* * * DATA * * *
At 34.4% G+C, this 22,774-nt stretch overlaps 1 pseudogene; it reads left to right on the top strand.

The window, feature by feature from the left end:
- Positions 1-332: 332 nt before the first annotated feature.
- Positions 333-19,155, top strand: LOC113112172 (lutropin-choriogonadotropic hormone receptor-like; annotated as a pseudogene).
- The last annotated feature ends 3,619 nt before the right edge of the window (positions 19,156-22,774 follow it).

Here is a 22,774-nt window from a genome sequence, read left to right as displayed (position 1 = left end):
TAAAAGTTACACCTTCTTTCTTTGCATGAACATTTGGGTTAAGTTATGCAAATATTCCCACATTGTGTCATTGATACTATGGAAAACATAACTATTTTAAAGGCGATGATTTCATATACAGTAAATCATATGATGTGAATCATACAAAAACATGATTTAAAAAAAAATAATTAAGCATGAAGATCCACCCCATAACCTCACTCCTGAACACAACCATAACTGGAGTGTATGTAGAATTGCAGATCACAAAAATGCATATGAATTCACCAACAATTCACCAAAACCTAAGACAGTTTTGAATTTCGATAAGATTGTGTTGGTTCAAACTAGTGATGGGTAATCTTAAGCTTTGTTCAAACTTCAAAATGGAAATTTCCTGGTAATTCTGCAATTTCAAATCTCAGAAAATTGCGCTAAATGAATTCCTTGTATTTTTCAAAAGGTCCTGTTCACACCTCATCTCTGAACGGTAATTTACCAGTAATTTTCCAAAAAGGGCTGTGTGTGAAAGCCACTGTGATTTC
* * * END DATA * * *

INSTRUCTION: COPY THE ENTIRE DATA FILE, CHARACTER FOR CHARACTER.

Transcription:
At 34.4% G+C, this 22,774-nt stretch overlaps 1 pseudogene; it reads left to right on the top strand.

The window, feature by feature from the left end:
- Positions 1-332: 332 nt before the first annotated feature.
- Positions 333-19,155, top strand: LOC113112172 (lutropin-choriogonadotropic hormone receptor-like; annotated as a pseudogene).
- The last annotated feature ends 3,619 nt before the right edge of the window (positions 19,156-22,774 follow it).

Here is a 22,774-nt window from a genome sequence, read left to right as displayed (position 1 = left end):
TAAAAGTTACACCTTCTTTCTTTGCATGAACATTTGGGTTAAGTTATGCAAATATTCCCACATTGTGTCATTGATACTATGGAAAACATAACTATTTTAAAGGCGATGATTTCATATACAGTAAATCATATGATGTGAATCATACAAAAACATGATTTAAAAAAAAATAATTAAGCATGAAGATCCACCCCATAACCTCACTCCTGAACACAACCATAACTGGAGTGTATGTAGAATTGCAGATCACAAAAATGCATATGAATTCACCAACAATTCACCAAAACCTAAGACAGTTTTGAATTTCGATAAGATTGTGTTGGTTCAAACTAGTGATGGGTAATCTTAAGCTTTGTTCAAACTTCAAAATGGAAATTTCCTGGTAATTCTGCAATTTCAAATCTCAGAAAATTGCGCTAAATGAATTCCTTGTATTTTTCAAAAGGTCCTGTTCACACCTCATCTCTGAACGGTAATTTACCAGTAATTTTCCAAAAAGGGCTGTGTGTGAAAGCCACTGTGATTTC